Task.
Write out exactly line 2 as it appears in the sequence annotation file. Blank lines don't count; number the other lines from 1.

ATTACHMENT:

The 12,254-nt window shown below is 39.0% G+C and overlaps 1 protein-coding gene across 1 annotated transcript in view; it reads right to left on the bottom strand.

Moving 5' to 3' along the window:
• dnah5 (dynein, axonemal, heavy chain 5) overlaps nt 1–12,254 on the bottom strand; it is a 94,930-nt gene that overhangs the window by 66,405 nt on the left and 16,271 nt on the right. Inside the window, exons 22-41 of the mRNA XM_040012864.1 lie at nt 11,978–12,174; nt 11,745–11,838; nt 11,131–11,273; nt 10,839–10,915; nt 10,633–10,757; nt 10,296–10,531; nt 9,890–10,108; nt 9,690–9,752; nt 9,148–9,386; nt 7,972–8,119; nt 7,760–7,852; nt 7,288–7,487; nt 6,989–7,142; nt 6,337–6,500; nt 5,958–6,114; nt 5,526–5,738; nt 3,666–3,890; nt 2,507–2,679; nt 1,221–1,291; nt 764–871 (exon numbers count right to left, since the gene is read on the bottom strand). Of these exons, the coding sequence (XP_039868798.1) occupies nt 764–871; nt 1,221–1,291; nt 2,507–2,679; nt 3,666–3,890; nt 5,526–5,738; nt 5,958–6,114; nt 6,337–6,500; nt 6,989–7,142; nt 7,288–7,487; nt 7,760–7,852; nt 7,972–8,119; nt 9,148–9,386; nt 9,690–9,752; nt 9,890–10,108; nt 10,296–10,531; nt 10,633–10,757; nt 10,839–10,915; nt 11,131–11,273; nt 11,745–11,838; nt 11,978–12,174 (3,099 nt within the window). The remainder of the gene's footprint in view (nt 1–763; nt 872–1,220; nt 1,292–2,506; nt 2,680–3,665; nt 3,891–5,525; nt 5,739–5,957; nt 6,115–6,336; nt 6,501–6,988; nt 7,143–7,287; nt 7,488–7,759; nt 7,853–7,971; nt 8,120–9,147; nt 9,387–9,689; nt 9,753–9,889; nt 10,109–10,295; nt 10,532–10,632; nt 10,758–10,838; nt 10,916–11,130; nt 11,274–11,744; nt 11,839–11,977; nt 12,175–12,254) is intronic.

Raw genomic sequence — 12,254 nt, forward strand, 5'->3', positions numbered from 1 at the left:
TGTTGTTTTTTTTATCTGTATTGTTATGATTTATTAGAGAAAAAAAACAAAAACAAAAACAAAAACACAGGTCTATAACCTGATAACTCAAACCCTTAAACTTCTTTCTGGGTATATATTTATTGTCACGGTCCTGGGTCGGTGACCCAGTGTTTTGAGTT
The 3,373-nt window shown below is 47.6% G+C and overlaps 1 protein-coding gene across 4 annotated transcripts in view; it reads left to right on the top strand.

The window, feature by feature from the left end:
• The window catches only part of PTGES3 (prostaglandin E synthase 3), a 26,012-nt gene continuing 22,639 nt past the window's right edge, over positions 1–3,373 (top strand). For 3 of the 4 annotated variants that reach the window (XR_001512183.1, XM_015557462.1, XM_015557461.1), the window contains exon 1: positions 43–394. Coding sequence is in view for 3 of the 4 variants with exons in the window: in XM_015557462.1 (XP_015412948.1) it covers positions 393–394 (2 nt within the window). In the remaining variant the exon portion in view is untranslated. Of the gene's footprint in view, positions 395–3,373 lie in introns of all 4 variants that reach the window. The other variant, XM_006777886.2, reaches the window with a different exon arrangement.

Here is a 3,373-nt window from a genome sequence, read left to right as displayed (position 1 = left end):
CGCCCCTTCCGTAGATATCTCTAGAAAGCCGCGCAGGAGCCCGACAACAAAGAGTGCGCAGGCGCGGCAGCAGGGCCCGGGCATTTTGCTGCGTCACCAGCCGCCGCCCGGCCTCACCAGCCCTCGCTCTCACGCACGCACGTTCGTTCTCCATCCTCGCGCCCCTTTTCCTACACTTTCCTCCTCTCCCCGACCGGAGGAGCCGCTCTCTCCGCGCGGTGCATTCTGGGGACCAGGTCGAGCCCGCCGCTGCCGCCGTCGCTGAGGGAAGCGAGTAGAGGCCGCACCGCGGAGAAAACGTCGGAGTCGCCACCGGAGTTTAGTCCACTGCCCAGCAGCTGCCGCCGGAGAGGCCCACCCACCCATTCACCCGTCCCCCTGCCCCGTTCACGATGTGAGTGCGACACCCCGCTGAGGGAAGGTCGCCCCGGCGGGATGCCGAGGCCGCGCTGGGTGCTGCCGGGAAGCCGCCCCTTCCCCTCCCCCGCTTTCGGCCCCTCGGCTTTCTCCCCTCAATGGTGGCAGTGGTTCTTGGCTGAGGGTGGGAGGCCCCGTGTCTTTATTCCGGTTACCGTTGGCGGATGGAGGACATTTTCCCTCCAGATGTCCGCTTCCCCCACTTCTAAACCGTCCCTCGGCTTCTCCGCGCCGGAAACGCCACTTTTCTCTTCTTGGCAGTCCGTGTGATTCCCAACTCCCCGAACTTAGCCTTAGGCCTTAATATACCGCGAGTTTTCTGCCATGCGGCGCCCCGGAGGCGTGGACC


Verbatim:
Moving 5' to 3' along the window: